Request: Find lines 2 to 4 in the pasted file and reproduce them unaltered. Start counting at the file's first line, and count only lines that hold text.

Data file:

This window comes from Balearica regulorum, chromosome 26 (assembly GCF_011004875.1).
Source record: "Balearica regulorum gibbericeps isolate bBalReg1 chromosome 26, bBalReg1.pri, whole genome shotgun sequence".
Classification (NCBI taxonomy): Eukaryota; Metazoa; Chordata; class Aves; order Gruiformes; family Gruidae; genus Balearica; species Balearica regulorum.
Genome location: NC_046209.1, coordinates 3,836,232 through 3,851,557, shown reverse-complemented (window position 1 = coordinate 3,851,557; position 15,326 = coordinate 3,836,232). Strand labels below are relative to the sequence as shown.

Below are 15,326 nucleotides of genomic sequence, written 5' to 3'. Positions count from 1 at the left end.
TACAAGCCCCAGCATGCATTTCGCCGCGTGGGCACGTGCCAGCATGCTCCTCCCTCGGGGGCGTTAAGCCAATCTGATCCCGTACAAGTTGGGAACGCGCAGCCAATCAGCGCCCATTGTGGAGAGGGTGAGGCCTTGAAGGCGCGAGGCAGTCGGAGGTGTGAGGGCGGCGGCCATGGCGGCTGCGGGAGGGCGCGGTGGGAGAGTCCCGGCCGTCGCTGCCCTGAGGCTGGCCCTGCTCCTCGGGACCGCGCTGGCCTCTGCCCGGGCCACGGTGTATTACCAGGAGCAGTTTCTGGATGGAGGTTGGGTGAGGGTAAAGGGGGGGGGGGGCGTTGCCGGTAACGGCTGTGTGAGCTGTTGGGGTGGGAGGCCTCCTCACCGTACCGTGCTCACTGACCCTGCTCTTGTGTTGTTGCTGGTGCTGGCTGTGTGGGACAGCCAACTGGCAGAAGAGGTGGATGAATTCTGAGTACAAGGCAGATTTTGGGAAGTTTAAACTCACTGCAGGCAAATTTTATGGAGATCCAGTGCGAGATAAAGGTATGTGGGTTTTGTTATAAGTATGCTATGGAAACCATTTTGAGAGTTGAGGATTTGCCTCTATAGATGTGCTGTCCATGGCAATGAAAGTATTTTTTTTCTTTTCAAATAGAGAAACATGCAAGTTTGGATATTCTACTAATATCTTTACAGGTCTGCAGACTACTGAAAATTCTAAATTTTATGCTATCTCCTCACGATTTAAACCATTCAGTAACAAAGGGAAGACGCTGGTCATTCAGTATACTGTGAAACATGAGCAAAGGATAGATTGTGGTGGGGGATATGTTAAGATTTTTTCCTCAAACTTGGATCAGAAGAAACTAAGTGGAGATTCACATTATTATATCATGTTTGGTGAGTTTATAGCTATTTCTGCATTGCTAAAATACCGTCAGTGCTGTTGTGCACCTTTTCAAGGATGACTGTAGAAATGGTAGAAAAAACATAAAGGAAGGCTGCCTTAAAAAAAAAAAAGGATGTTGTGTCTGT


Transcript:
Source record: "Balearica regulorum gibbericeps isolate bBalReg1 chromosome 26, bBalReg1.pri, whole genome shotgun sequence".
Classification (NCBI taxonomy): Eukaryota; Metazoa; Chordata; class Aves; order Gruiformes; family Gruidae; genus Balearica; species Balearica regulorum.
Genome location: NC_046209.1, coordinates 3,836,232 through 3,851,557, shown reverse-complemented (window position 1 = coordinate 3,851,557; position 15,326 = coordinate 3,836,232). Strand labels below are relative to the sequence as shown.